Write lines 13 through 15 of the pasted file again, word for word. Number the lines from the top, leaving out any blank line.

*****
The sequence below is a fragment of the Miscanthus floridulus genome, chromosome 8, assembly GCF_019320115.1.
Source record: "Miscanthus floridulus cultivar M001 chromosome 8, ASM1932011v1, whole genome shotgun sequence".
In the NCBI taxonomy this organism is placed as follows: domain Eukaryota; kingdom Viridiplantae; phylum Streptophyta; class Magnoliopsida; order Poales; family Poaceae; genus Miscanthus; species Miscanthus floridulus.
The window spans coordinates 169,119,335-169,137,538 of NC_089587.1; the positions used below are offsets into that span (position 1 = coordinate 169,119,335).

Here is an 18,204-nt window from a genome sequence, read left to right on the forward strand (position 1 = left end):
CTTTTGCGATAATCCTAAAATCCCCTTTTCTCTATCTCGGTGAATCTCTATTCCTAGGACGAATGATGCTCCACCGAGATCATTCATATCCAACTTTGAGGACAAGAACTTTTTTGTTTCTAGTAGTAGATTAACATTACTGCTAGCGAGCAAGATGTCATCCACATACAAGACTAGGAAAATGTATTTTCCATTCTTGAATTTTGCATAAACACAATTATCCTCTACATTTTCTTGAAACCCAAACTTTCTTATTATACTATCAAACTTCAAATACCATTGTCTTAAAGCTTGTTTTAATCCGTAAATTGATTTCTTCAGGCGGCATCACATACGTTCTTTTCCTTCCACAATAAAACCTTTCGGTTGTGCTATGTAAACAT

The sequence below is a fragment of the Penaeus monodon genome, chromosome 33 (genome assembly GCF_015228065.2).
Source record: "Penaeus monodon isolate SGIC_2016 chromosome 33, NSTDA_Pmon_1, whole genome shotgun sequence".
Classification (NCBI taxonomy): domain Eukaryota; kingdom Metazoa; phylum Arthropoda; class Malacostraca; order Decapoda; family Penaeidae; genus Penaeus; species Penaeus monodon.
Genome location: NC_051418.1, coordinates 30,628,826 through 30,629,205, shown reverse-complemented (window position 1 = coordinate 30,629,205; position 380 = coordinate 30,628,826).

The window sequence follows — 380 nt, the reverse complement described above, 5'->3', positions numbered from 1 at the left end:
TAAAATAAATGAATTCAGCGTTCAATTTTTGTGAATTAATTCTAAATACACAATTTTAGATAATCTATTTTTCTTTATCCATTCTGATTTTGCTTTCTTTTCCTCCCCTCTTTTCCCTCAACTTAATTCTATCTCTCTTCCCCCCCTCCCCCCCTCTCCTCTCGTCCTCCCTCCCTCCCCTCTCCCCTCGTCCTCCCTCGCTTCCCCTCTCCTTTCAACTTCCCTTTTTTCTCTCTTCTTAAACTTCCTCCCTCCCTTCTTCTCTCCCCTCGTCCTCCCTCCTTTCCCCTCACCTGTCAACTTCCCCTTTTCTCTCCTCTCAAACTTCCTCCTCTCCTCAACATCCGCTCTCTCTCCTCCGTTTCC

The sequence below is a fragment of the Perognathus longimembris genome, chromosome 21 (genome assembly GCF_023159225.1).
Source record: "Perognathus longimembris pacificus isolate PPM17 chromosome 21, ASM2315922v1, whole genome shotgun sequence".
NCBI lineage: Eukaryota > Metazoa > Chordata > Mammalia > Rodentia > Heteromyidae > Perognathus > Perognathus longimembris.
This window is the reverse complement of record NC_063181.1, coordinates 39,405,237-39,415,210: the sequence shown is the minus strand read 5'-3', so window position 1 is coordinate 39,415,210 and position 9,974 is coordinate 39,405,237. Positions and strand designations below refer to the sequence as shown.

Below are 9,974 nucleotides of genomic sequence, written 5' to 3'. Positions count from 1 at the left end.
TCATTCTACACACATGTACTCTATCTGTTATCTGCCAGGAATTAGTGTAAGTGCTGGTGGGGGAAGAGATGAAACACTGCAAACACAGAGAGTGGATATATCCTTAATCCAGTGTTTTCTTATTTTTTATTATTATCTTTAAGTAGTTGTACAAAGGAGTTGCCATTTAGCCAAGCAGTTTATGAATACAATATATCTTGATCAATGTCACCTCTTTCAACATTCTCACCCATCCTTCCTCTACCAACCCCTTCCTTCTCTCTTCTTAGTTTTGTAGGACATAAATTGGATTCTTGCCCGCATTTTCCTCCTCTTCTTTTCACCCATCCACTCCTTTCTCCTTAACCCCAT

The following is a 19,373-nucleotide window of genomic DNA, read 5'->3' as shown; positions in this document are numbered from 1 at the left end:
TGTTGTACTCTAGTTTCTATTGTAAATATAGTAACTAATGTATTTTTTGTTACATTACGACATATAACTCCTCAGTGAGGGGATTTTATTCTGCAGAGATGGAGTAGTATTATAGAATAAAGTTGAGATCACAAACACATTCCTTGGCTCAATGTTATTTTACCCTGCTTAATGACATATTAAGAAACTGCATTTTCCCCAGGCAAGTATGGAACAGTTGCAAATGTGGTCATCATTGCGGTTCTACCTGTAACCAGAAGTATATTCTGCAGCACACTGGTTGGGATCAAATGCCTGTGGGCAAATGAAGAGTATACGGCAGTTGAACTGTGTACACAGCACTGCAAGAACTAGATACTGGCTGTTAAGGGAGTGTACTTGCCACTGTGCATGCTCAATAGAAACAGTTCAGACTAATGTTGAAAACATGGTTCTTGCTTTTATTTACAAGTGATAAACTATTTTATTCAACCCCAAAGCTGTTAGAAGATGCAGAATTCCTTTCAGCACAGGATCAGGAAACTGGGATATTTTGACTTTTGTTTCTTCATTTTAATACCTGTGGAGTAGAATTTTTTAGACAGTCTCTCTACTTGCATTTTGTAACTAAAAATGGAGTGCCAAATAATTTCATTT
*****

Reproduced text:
The sequence below is a fragment of the Perognathus longimembris genome, chromosome 21 (genome assembly GCF_023159225.1).
Source record: "Perognathus longimembris pacificus isolate PPM17 chromosome 21, ASM2315922v1, whole genome shotgun sequence".
NCBI lineage: Eukaryota > Metazoa > Chordata > Mammalia > Rodentia > Heteromyidae > Perognathus > Perognathus longimembris.